“The access to the airport is one of the reasons … It’s really in a great location and with the Shell cracker plant being built 10 miles down the road, it’s really creating synergies for that land to be really valuable,” Fitzgerald said in a telephone interview with The Times.
Under the lease at Pittsburgh International, which was approved by the Allegheny County Airport Authority earlier this month, Consol Energy Inc. subsidiary CNX Gas Co. will pay a $50 million bonus and then 18 percent royalties over the life of the deal.
Royalty payments are expected to total $450 million, but that figure isn’t guaranteed. Nevertheless, Fitzgerald said the county’s experts believe the endeavor will be valuable, though fluctuations in the natural gas market should be expected.
“I don’t think there’s any question that natural gas is going to continue to be in demand — in particular, the wet gas that is in production in this area,” he said.
Penn State University’s Marcellus Center describes wet gas as natural gas that also contains “natural gas liquids” such as propane, ethane and butane, which have their own value when extracted.
The Marcellus shale under the airport is about 80 feet thick and is approximately 6,000 feet below the surface, according to Consol geologists.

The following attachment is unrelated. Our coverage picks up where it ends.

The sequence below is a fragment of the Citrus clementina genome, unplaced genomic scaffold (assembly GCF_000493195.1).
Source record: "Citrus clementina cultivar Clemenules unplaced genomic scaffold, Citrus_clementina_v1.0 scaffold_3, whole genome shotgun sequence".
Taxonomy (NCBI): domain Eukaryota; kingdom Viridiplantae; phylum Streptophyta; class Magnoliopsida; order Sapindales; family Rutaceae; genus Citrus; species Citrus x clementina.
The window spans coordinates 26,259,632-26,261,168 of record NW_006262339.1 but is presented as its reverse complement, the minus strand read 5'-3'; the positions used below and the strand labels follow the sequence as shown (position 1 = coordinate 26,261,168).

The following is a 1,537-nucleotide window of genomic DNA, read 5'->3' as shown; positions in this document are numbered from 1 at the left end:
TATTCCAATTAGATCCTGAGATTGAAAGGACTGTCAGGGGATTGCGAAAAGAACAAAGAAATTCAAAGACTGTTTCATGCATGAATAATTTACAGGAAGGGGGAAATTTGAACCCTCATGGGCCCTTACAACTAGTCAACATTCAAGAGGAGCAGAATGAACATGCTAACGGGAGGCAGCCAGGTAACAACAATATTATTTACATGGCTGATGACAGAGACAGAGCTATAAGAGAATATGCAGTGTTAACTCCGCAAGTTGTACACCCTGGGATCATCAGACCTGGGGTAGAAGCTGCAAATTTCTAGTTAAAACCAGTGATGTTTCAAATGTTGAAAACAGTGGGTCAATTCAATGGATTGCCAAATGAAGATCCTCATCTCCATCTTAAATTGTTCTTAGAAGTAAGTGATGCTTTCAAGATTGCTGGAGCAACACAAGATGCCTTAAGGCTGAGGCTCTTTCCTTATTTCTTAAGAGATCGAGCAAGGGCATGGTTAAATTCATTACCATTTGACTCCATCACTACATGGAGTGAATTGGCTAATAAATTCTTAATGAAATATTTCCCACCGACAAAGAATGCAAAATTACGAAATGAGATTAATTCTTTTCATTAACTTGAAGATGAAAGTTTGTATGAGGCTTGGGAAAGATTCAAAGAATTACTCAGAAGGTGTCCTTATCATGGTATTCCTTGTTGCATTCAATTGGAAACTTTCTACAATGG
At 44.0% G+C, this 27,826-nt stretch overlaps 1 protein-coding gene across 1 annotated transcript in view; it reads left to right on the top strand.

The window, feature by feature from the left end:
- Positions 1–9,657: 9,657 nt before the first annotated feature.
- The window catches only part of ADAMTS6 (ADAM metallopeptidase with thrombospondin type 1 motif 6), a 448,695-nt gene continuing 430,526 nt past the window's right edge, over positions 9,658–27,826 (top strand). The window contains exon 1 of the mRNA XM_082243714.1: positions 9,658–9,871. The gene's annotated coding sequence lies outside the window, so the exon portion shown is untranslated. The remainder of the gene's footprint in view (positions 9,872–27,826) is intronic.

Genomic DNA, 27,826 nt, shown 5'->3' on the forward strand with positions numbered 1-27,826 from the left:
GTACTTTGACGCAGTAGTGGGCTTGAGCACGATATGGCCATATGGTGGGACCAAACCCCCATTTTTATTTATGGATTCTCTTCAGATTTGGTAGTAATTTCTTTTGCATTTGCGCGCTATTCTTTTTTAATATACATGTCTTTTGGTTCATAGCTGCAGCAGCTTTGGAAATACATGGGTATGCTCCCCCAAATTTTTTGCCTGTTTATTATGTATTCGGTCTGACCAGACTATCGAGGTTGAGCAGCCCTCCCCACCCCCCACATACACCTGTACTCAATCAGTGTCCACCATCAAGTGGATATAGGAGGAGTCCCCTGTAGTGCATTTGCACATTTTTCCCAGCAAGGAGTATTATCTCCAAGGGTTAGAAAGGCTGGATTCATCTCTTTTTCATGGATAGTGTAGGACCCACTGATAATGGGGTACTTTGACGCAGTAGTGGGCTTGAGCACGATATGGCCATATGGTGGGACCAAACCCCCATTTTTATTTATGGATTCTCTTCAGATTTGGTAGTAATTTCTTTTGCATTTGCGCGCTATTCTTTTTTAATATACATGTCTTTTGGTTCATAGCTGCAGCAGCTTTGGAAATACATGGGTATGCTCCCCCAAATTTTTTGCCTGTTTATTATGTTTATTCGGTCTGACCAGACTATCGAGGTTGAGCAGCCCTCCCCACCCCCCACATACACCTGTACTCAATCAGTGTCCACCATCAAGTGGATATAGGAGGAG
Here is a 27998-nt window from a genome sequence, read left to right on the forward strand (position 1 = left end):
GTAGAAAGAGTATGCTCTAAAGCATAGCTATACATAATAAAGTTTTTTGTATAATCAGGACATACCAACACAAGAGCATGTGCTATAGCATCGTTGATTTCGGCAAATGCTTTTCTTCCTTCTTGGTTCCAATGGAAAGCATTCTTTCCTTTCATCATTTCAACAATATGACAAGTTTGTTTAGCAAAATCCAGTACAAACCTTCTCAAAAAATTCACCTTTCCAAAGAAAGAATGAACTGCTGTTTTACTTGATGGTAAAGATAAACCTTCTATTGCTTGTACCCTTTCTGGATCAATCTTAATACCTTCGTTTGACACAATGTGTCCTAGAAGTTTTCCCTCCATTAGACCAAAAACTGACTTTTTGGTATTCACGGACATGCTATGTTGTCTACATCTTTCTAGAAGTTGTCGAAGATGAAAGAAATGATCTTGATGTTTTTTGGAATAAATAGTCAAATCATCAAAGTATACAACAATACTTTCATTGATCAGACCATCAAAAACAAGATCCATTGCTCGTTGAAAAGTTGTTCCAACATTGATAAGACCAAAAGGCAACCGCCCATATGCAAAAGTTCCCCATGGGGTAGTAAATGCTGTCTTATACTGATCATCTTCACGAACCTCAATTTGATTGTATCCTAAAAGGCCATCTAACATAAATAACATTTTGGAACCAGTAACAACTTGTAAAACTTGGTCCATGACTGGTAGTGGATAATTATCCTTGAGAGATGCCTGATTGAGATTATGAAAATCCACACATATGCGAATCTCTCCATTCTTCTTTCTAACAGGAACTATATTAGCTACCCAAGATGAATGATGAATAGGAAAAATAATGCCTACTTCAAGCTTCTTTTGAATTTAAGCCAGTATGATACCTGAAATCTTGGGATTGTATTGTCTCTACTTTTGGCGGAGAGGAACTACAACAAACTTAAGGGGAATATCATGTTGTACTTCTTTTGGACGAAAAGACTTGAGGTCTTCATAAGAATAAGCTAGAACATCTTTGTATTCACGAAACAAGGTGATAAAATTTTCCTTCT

Fitzgerald said the airport, which was constructed in 1992, will use the revenues to attract more flights to the facility and create the infrastructure to bring new companies to the surrounding industrial space.
“The airport itself facility wise is really state-of-the-art,” Fitzgerald said. As the 20-year-old airport ages and maintenance issues start to build up, however, the natural gas — not taxpayers — will help foot the bill, he said.
Consol also will invest $500 million in infrastructure under the new agreement.’s lease has many controls that insure leasing activities have no impact on flight operations.
A 2010 presentation by Julie Wilson, Chesapeake’s vice president of urban development, said the energy company at the time had generated more than $300 million in non-aviation/natural gas revenues for airports in three north Texas counties.
Chesapeake holds natural gas leases at several airports in Texas, including Meacham and Spinks airports, both in Fort Worth, and Arlington Municipal Airport.
FRACKING AND FLYING
Fitzgerald and many others believe drilling will have a positive impact at Pittsburgh International, but numerous opponents spoke out against the deal at a Feb. 8 airport authority hearing.
Some of the individuals questioned the safety of fracking while airplanes fly in and out, but Dennis Davin, airport authority treasurer has said the FAA rules are very detailed when it comes to drilling, according to an Associated Press report.